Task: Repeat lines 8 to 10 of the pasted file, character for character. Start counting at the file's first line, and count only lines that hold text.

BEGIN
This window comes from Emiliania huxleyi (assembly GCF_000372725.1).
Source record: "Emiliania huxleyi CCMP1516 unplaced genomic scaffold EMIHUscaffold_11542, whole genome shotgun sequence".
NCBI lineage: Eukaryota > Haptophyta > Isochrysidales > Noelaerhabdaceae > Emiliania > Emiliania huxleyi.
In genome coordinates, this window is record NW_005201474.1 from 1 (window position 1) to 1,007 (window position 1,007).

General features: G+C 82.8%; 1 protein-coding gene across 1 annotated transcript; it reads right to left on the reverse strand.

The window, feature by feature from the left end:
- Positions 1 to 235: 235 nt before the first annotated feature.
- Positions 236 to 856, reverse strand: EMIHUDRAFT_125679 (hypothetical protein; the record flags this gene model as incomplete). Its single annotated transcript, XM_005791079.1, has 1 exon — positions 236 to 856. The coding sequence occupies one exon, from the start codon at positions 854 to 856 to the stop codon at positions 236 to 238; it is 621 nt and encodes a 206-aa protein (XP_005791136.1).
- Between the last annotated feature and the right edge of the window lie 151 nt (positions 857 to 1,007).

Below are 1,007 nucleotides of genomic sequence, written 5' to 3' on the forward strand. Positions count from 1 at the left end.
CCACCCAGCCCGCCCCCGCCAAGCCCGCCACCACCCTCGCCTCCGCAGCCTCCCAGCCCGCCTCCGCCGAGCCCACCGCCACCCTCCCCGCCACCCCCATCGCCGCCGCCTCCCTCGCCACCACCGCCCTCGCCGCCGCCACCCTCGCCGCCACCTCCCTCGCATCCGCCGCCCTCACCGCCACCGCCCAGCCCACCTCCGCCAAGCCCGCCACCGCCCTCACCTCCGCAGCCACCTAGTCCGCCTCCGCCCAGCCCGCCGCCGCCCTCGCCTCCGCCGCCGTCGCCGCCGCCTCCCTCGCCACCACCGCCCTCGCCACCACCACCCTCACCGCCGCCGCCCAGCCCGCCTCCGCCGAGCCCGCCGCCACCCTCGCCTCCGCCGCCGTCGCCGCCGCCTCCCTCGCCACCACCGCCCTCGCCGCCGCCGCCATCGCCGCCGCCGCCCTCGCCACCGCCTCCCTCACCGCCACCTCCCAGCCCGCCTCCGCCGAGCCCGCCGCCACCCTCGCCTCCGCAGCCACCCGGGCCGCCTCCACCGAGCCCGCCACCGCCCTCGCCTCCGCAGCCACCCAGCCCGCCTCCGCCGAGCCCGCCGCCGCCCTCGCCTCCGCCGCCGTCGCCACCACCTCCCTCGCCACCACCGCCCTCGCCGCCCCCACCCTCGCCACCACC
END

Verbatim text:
- Positions 236 to 856, reverse strand: EMIHUDRAFT_125679 (hypothetical protein; the record flags this gene model as incomplete). Its single annotated transcript, XM_005791079.1, has 1 exon — positions 236 to 856. The coding sequence occupies one exon, from the start codon at positions 854 to 856 to the stop codon at positions 236 to 238; it is 621 nt and encodes a 206-aa protein (XP_005791136.1).
- Between the last annotated feature and the right edge of the window lie 151 nt (positions 857 to 1,007).

Below are 1,007 nucleotides of genomic sequence, written 5' to 3' on the forward strand. Positions count from 1 at the left end.